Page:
While the lyrical content presented in this song is obviously important to the song’s whole, it is just one part of what makes the song stand out. Its musical arrangement adds to its enjoyment. Many listeners might not be familiar with the reference, but the song’s mid-tempo arrangement here conjures thoughts of Dinosaur Jr’s classic hit ‘Feel The Pain.’ Given, that song is not as upbeat as this one, but stylistically speaking, the similarity is there, and it is sure to be a welcome comparison for grown-up listeners who are familiar with the band and its work. Considering this along with the thought-provoking lyrical content in this song, the whole is yet another clear example of what makes Ready Or Not another positive effort from The Not-Its. It is not the last example of what makes this record either, just as the album’s opener/title track was not the only example either. ‘Runaway Bike,’ which comes a little later on in the album’s run, is one more example of what makes the album stand out.
‘Runaway Bike’ stands out in part because of its musical arrangement. Much like the arrangements in the previously discussed works, this upbeat work’s bass and guitar-driven arrangement is very clearly an indie-rock style presentation that is sure to appeal to older audiences of said genre. Its lyrical content is just as interesting as that catchy arrangement. That is because it is wide open to interpretation. Shannon sings here of a child who is sitting on his/her bike in the driveway of his/her home, imagining what it would be like to go off on a journey around the world. What is so interesting about this is the manner in which this story is presented. On one hand, the song leaves one wondering if this is supposed to be a child imagining running away, which after all, what child has not done this after an argument with his/her parents? On another hand, it could just as easily be a song about a child simply dreaming of that great voyage, instead of the thought of running away. The interpretations are made as Shannon sings from the child’s vantage point, “Get on my bike and ride/I’ll go it alone/And by tomorrow I might reach the state line/I’m leaving home/I don’t know why/Now that I’ve left the state I’m in Idaho/My next destination is the Atlantic Coast Line/Runaway Bike, let’s ride.” The single line in which she sings, “I’m leaving home/I don’t know why” is one of the reasons that the interpretation of the song’s story is wide open. Such a statement leaves one wondering if this is perhaps just a young person having that familiar dream of going out into the world. Shannon goes on to sing in the song’s second verse, “I’m standing on the beach/In search of a boat heading to Europe/With room for me and my bike/Starting to miss my old life/Landed in Portugal/I pedaled my way to Prague/Now I’m in China-I can see the Great Wall/Runaway Bike go home/I’m a little runaway.” The song closes with its subject opening his/her eyes after seeing the visions in his/her head of those travels, realizing he/she not run away.” So again, the interpretation is left up in the air. Is this a child dreaming of running away, having noted that he/she would miss home and his/her family? Is it the story of a child simply dreaming of going out and exploring the world? It would be interesting to discover which story was being told here. Either way, the fact that the song can be interpreted in either way because of the band’s talent with words here, shows such talent and obvious thought put into the work. When this talent is considered along with the enjoyment of the song’s musical arrangement, the two elements together make this song one more example of what makes Ready Or Not another enjoyable offering from The Not-Its. When it is considered along with the other songs discussed here, and the rest of the album’s works, the album in whole proves to be a work that is a positive new offering from the group, and without argument, one of the year’s top new family music albums.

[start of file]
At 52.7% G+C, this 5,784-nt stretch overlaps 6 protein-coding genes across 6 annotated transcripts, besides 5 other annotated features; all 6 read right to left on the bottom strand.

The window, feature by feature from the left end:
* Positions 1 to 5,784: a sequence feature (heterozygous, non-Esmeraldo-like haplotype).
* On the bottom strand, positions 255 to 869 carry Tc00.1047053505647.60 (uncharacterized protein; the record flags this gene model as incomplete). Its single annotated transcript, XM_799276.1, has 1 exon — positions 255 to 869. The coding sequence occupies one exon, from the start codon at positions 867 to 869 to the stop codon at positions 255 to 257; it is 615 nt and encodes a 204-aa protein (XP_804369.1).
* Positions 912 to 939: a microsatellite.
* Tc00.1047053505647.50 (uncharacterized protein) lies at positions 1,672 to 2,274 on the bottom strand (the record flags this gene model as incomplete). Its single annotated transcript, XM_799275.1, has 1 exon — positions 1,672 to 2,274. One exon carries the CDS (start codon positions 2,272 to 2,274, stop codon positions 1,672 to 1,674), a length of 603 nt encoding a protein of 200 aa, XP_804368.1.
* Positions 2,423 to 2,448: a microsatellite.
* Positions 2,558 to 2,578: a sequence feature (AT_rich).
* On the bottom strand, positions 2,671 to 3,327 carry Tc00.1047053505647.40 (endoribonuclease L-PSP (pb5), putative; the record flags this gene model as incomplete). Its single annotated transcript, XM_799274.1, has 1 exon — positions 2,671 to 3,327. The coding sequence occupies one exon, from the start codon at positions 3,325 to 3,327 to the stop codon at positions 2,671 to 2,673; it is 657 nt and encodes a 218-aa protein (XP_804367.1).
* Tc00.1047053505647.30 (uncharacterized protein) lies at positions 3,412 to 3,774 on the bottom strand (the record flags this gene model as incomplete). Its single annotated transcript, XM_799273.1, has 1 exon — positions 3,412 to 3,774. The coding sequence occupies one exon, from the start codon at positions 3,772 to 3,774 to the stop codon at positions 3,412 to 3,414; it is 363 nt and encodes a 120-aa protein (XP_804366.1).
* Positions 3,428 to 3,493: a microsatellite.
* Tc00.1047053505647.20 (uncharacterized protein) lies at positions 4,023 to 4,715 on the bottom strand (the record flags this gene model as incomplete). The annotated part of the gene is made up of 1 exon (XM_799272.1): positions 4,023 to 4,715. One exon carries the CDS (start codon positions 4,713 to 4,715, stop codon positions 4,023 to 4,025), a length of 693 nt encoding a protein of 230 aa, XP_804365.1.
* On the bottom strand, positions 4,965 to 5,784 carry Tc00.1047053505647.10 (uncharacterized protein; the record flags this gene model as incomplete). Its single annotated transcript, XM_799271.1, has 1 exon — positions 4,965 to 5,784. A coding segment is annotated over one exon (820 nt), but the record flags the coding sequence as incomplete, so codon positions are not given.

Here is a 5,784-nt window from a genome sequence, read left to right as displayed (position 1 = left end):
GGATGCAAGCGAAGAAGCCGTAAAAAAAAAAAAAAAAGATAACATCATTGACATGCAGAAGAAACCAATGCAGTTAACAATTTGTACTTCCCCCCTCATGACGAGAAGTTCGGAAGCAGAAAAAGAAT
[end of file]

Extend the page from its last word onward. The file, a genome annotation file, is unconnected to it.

The Not-Its’ latest full-length studio recording Ready Or Not is another strong, welcome offering from the Seattle, WA-based kindie rock band. It is a record that is without argument, one of the year’s top new family music albums. That is proven through the songs noted in this review and those not directly discussed. The songs, in whole, present an album that celebrates the innocence of childhood, in all of its highs and lows. It is a work to which children and grown-ups alike can and will relate through that celebration. It is available now. More information on Ready Or Not is available online now along with all of The Not-Its’ latest news and more at: